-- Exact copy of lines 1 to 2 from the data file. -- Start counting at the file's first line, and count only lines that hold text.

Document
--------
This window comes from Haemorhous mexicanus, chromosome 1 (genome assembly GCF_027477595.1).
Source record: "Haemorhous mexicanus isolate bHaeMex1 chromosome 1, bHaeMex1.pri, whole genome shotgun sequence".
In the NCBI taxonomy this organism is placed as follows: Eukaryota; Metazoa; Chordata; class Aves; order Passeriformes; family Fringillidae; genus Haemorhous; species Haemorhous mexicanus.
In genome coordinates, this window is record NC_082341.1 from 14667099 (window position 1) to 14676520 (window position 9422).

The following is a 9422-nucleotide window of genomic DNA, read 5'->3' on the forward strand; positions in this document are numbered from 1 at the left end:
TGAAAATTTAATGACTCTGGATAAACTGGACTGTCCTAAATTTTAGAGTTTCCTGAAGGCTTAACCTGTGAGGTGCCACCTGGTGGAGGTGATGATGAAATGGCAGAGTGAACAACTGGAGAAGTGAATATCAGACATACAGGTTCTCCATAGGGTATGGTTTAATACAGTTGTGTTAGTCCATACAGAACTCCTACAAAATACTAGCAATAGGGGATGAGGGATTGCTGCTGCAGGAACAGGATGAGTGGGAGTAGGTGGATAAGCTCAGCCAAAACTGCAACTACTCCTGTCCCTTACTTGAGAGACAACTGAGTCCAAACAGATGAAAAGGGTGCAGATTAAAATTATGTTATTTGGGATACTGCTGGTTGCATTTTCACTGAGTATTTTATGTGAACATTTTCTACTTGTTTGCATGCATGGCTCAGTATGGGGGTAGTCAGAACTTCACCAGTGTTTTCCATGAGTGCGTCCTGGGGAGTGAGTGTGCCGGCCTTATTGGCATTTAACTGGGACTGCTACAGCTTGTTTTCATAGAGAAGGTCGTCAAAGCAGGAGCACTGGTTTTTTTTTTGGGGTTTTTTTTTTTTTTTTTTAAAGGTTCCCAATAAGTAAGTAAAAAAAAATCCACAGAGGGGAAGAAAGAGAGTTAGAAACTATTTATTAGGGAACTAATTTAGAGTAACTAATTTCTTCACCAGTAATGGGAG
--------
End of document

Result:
This window comes from Haemorhous mexicanus, chromosome 1 (genome assembly GCF_027477595.1).
Source record: "Haemorhous mexicanus isolate bHaeMex1 chromosome 1, bHaeMex1.pri, whole genome shotgun sequence".